Robin Redbreast

Robin Redbreast
Birds can represent the fluttering, darting thoughts of intuition. This is why little birds helped Cinderella help herself.

Friday, June 10, 2011

#158 Dick Bruna's Cinderella (1966)


"She ran so fast that she lost
one of her little yellow shoes."

Once upon a time, "there was a girl called Cinderella. She had long dark hair and pretty green eyes.  But her dress was not pretty at all." It had been, once, but now it was the only one she had, so she wore it every day. It had two patches on it, one green and one red. She had two sisters. "They were very nasty girls.  They never helped with the work in the house." All by herself, Cinderella made the beds, scrubbed the floors, washed the windows, and so many more things. Now, some people would have asked for help. Not Cinderella.  She said to herself,"I'll just leave my sisters alone. If they don't offer to help me, I won't ask them." Then she swept the floor. It happened that the Prince sent a letter. There was going to be a party and "all the girls were invited to come to the palace in their prettiest dresses. " It was very exciting! But not for Cinderella. "She had no pretty dress to wear. It was very sad." Just when she was about to cry, "something wonderful happened....A pigeon came flying in. It was a white pigeon," and it asked her why she was so sad.  Then she told it how much she wanted to go to the party at the palace. "But I have no pretty dress to wear." she explained. "Oh.' said the pigeon. 'Is that all? Then I can help you. I am a magic pigeon, and I shall see that you get your pretty dress. Abracadabra! Now look in the mirror!" So she did, and she saw that her dress had turned the color of sunshine, and her shoes too.  There were three small white buttons down her front, and she had ribbons in her hair. But the pigeon said, "Exactly at twelve o'clock, you will be wearing your old dress again." Cinderella promised to be home before twelve. When she got to the palace, she saw the Prince. "He had a fur collar on his coat and a golden crown on his head." He smiled and asked her to dance. They had so much fun dancing together that they forgot what time it was. Then she heard the clock. One...two...three...The magic would end! four...five...six...She had to get out of there! eight...nine...ten...She ran, but lost one shoe! eleven...twelve! She was outside, in her old, brown dress.  How sad was the Prince! He thought the girl in the yellow dress had liked dancing with him, but then she ran away. But what was that he saw? It was a yellow shoe! He picked it up and said, "I shall go to all the girls of the country and let them try on the shoe. Then I shall find her again." So he went to each house, and asked the girls there to try on the shoe. It did not fit anyone. "At last, the Prince came to the house of Cinderella. ' It will fit me, Prince.' said both of Cinderella's sister's at the same time." But it did not fit either of them. The Prince looked around and saw a girl in a brown dress, with one green patch and one red patch. She was "mending some stockings. 'Ha-ha!' the sisters laughed. 'That beautiful shoe will never fit her." But they were wrong. The shoe did fit Cinderella. The Prince could tell that this was the same girl who had come to his party, even though she was wearing an old dress. He invited her back to the palace, and gave her another yellow dress. It had little white buttons on it, "just like the one she had worn to the party. A few days later, the Prince married Cinderella, and they lived happily ever after."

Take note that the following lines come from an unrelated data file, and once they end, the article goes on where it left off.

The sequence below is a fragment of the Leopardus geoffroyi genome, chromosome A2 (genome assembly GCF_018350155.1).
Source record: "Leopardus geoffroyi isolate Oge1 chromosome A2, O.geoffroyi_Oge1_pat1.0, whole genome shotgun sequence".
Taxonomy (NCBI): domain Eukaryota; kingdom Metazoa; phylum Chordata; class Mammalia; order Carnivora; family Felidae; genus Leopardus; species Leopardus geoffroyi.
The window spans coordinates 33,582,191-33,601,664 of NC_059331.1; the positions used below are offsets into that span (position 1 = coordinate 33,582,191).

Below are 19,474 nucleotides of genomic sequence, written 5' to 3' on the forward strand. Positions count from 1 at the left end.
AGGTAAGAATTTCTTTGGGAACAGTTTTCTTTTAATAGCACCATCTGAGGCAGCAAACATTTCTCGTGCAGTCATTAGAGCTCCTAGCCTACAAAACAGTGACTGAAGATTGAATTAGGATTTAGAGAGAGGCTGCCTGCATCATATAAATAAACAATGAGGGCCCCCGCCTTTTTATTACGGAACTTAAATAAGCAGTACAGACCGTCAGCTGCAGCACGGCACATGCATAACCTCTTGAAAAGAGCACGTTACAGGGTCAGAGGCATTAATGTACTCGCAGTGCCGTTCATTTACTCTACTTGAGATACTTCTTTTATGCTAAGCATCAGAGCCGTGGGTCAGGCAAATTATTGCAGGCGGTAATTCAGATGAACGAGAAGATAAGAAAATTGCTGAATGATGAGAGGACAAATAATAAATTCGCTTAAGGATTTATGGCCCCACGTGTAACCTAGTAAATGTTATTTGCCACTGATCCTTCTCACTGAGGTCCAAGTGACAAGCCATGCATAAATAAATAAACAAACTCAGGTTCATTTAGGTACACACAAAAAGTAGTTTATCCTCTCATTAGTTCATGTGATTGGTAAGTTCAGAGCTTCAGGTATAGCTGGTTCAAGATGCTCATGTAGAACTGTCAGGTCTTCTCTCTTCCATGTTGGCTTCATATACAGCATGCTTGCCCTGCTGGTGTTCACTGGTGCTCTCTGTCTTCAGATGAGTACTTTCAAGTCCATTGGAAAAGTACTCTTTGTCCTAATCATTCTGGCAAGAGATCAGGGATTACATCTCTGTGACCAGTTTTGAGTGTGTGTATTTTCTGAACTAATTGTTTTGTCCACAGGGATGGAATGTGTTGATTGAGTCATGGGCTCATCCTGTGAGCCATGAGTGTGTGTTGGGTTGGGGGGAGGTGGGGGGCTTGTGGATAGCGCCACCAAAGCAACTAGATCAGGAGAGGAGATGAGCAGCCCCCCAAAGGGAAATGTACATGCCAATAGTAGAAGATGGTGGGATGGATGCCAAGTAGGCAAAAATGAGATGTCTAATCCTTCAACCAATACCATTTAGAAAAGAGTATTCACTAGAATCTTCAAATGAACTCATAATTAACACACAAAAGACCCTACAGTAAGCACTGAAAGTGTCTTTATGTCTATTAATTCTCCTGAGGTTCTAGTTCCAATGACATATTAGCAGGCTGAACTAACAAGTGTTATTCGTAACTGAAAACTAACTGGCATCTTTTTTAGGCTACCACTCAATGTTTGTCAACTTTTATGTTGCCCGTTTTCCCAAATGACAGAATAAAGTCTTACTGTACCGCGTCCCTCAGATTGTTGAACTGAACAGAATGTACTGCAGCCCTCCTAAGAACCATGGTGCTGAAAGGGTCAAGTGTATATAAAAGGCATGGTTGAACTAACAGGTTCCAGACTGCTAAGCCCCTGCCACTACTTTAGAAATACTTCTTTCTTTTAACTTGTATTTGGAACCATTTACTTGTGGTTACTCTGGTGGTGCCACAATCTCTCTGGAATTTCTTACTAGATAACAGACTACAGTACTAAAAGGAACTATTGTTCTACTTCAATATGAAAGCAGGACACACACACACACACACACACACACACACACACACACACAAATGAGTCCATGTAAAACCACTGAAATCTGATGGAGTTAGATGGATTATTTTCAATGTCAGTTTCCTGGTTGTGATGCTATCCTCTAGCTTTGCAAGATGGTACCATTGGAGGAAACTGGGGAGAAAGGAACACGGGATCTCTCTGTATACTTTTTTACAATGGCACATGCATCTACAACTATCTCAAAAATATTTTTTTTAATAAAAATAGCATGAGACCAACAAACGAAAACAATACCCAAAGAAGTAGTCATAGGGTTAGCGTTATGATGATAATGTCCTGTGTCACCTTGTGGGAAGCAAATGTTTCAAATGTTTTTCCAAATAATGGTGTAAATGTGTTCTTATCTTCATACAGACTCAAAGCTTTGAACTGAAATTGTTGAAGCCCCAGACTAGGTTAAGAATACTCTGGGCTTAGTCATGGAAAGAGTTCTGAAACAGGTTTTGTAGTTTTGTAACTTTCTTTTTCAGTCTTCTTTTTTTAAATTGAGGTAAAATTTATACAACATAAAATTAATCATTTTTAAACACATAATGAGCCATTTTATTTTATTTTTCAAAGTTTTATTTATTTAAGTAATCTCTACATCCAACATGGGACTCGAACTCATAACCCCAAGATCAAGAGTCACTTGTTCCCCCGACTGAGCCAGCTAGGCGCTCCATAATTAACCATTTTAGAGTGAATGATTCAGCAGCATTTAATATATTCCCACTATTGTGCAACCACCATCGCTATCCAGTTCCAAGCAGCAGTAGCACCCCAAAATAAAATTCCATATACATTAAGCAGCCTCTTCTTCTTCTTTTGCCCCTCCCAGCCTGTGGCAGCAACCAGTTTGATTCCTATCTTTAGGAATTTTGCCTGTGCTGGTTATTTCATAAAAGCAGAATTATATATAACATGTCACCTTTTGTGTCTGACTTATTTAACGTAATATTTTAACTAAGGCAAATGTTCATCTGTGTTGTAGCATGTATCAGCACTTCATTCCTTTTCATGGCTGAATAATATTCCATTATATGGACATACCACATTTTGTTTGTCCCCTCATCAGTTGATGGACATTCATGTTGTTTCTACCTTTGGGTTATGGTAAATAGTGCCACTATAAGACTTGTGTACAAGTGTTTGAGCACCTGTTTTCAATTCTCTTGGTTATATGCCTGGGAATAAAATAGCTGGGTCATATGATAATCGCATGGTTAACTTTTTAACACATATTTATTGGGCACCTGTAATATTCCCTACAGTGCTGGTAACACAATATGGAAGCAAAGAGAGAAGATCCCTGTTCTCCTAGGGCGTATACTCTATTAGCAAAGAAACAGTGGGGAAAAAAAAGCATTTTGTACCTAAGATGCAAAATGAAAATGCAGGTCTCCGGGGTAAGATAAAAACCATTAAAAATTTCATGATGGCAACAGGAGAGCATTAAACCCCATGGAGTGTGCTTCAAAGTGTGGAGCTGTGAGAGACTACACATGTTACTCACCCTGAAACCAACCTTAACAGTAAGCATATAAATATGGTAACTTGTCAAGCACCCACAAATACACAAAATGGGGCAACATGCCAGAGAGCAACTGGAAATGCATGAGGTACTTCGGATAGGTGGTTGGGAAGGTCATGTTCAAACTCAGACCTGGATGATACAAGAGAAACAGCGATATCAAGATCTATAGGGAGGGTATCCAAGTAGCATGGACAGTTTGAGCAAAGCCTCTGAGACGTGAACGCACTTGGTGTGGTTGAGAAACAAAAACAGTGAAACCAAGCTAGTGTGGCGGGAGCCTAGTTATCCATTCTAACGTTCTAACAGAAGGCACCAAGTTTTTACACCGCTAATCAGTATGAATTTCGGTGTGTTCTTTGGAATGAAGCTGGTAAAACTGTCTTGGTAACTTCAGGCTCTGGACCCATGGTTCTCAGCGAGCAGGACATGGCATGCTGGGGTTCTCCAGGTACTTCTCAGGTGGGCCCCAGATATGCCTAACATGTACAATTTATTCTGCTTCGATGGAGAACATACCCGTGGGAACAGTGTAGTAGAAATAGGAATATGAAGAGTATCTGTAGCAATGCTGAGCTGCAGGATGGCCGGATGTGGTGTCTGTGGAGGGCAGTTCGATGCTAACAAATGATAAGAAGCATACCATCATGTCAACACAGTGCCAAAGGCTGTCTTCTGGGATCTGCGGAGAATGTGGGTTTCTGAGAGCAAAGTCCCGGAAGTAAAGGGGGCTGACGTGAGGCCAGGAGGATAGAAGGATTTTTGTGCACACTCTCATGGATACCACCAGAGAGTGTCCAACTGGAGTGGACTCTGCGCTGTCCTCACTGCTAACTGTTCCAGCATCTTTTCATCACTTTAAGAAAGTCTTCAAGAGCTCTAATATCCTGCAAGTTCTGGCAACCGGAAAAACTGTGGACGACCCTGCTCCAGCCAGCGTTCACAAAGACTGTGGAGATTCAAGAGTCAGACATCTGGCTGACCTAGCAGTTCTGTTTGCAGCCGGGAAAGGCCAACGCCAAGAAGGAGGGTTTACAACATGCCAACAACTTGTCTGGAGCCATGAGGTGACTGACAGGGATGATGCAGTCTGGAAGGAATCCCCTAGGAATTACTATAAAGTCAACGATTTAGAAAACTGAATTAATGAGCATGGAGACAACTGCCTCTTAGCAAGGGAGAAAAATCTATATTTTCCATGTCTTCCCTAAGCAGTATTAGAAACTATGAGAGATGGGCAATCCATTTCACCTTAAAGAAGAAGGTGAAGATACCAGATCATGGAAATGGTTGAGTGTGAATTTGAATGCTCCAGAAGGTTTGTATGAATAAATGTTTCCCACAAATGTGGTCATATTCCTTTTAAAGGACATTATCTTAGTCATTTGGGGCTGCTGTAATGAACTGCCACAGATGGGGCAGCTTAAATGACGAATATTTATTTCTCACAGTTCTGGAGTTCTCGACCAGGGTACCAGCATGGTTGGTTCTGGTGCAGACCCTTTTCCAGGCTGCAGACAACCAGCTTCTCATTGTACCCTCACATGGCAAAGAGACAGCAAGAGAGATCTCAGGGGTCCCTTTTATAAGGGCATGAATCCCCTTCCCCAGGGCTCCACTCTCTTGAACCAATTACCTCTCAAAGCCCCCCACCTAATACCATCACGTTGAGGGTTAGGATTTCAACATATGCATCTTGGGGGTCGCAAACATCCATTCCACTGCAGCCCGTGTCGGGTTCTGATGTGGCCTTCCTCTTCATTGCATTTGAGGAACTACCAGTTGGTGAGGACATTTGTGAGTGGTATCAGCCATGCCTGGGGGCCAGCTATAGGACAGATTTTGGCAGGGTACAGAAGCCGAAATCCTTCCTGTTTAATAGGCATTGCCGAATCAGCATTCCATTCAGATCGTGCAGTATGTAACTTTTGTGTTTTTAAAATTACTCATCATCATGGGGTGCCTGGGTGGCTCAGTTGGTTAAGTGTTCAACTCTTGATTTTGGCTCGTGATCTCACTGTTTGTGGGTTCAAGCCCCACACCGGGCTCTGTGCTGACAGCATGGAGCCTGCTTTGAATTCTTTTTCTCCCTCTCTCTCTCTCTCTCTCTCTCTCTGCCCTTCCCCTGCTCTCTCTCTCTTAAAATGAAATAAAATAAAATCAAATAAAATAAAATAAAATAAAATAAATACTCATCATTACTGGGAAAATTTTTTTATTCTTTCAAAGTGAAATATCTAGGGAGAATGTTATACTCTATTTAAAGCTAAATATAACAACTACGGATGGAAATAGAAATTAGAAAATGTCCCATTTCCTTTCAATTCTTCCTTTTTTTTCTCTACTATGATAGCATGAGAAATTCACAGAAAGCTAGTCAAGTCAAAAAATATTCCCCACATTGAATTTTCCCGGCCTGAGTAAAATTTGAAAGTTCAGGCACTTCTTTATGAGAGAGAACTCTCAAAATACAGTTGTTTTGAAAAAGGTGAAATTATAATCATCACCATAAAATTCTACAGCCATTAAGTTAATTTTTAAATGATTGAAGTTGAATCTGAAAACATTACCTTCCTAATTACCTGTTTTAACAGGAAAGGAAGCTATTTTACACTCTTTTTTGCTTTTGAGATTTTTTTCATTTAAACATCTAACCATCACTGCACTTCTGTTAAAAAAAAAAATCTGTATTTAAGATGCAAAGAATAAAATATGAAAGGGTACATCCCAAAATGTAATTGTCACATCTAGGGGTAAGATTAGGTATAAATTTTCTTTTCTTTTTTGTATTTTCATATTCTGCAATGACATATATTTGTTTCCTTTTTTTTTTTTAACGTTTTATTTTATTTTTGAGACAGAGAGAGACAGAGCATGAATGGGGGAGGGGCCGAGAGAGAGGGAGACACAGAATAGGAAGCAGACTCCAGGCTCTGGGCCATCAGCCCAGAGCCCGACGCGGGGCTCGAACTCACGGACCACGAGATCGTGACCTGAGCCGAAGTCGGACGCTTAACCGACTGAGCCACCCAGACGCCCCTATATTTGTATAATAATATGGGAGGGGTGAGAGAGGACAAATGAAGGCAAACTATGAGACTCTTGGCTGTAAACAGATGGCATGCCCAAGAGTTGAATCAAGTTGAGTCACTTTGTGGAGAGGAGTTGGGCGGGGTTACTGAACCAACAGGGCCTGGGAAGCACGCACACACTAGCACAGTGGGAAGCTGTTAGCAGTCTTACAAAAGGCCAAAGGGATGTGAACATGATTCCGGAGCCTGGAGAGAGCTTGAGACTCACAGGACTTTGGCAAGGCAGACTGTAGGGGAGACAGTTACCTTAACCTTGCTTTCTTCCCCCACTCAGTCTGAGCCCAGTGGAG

From Dick Bruna's Cinderella. (1966) Chicago: Follett Publishing Company
Notes: Read more Dick Bruna! Try Miffy or Snuffy or learn more about him:Dick Bruna
Montessori Connection: Fine Arts/Fine Motor Control: Tracing Pictures
1. Read Dick Bruna's Cinderella, or another Dick Bruna book.
2. Choose your favorite picture.
3. Get some tracing paper and and lay it over the picture.
4. Use a pencil and trace around the outlines.
5. Use colored felt-tip markers and color the picture in. You can use whatever colors you want, or you can match the ones in the book.
5. Tape your picture up on a window, and watch the light shine through. 
6. Choose another picture, and do it again! 

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